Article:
Create a Topic Statement

  • Your Manuscript's Bottom Line
  • Anchors and Guides Your Writing                                               

What is your topic statement?

The first step with any manuscript is to define the Topic Statement (TS), or bottom line.  Next, place it in the Title,
at the end of the Abstract, in the Introduction, in the Results, and
twice in the Discussion.  In contrast, everything
but this single sentence belongs in one section (Introduction, Results, or Discussion) only.  A good scientific paper
must answer a hypothesis.  The answer to this question is the basis for your topic statement.  By repeating it
throughout the manuscript, the reader is more likely to understand the significance of your work.

Ask questions to uncover your bottom line.

What was the question that you wanted to answer at the start of your project?  Have you answered it?  What first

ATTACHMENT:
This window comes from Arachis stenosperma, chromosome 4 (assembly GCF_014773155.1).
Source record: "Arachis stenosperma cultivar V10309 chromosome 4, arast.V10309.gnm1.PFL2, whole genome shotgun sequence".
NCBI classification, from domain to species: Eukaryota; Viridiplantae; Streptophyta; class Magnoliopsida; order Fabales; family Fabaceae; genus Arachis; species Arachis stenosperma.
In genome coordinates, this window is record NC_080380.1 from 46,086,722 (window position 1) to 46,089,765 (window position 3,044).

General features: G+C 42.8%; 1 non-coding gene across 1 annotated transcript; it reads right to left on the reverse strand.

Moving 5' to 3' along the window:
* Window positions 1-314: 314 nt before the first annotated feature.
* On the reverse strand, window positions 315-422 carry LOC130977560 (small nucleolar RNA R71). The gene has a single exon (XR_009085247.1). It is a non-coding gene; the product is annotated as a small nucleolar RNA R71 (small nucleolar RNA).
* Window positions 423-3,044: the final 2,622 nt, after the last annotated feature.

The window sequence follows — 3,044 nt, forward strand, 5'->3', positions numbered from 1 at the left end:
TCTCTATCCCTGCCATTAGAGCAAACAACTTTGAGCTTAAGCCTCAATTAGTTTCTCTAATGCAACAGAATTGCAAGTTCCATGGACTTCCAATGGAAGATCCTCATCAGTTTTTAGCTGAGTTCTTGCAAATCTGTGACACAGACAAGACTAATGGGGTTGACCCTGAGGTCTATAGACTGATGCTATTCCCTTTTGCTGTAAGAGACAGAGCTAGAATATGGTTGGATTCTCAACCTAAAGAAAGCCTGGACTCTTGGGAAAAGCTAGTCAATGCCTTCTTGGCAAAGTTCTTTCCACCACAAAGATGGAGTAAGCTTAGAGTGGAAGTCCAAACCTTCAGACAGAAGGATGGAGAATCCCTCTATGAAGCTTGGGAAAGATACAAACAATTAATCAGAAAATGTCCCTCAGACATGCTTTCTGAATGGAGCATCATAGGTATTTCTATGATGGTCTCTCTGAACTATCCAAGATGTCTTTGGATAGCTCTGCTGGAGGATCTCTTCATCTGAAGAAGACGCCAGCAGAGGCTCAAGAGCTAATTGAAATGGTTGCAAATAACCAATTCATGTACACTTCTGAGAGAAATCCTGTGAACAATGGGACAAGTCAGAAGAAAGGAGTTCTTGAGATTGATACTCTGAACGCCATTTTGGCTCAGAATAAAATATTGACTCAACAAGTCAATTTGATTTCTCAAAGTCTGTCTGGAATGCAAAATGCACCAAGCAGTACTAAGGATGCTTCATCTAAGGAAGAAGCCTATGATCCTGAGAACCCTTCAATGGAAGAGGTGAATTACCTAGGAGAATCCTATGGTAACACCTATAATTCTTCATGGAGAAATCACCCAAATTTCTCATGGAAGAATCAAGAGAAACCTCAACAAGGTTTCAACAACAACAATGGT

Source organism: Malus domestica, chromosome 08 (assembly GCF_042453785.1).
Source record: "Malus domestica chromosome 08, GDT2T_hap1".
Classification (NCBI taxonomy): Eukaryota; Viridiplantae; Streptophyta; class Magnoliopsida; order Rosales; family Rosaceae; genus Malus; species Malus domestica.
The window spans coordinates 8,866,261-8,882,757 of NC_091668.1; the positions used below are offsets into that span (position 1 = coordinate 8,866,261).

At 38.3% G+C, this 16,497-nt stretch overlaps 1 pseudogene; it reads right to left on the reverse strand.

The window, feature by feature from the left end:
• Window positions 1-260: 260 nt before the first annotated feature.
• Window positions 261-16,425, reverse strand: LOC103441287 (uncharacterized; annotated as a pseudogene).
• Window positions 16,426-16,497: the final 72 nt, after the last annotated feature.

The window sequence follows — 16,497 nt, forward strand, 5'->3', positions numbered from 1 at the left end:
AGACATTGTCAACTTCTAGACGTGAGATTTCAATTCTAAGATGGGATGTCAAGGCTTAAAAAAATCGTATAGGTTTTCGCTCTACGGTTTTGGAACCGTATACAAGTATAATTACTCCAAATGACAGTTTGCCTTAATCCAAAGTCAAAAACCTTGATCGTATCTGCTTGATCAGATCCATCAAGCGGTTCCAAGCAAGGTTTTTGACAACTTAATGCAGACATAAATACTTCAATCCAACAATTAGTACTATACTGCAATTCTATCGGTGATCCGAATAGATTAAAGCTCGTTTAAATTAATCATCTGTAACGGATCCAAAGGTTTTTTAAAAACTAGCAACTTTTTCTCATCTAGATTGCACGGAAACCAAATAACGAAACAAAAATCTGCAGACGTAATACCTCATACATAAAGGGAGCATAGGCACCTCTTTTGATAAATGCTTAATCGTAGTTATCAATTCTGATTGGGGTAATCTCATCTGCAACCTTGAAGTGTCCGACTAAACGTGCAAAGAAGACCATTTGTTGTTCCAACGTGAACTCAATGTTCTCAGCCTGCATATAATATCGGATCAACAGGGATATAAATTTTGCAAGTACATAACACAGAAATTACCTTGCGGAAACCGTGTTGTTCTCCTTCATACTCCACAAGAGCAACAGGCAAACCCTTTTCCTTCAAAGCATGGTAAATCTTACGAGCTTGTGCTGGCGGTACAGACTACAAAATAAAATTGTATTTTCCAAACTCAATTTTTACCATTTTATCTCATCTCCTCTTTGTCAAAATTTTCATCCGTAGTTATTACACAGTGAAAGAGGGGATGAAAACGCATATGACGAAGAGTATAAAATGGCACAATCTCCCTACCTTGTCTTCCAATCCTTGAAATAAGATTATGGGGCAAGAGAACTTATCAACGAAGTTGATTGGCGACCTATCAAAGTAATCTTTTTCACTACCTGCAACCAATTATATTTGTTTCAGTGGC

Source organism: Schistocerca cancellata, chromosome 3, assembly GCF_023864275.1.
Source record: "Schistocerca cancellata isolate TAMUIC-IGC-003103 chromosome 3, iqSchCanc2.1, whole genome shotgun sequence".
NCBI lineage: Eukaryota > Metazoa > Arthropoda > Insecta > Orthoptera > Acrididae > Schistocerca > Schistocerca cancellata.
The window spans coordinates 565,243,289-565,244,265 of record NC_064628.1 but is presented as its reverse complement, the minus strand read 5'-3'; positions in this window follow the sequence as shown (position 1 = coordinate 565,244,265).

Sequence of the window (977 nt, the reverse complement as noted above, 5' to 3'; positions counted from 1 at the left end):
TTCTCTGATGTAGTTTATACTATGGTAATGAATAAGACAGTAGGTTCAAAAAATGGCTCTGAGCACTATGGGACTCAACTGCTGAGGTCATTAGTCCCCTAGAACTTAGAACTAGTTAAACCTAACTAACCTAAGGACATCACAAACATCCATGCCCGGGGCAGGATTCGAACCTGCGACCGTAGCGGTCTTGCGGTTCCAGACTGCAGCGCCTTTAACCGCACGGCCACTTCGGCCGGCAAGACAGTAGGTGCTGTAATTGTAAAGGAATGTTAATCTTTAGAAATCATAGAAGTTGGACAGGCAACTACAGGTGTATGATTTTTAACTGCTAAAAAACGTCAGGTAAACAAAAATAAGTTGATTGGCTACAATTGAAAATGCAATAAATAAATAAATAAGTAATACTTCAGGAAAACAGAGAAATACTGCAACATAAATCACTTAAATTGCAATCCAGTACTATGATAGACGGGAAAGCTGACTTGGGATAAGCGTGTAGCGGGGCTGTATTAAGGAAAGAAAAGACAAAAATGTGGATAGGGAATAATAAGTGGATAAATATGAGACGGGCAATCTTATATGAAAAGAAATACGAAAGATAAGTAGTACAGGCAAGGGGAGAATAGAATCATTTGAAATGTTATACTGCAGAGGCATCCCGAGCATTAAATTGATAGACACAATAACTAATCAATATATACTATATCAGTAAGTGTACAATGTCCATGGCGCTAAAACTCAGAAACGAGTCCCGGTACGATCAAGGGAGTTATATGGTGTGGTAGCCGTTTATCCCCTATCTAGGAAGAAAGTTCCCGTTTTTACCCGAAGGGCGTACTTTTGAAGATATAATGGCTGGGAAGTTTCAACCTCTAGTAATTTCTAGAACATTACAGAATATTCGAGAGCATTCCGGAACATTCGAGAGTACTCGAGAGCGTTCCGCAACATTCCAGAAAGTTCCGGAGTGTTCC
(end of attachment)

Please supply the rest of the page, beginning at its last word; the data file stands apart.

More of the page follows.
got you excited about your research?  There was probably a big idea that intrigued you.  Convey that reason and
excitement in your topic statement.

Create a topic statement.

As you make the initial draft of your manuscript, think of a potential title.  It should concisely answer your
hypothesis.  Now, think of ways to insert this title into the manuscript.  In some form, it should fit at each position.  
In addition, each section of the manuscript should flow toward this statement.  In other words, your Topic
Statement structures your essay.  If you need to make significant adjustments to the Topic Statement to
accommodate essential parts of your essay, you may need to reword the title.
Create a Topic Statement

Example
Places in Manuscript
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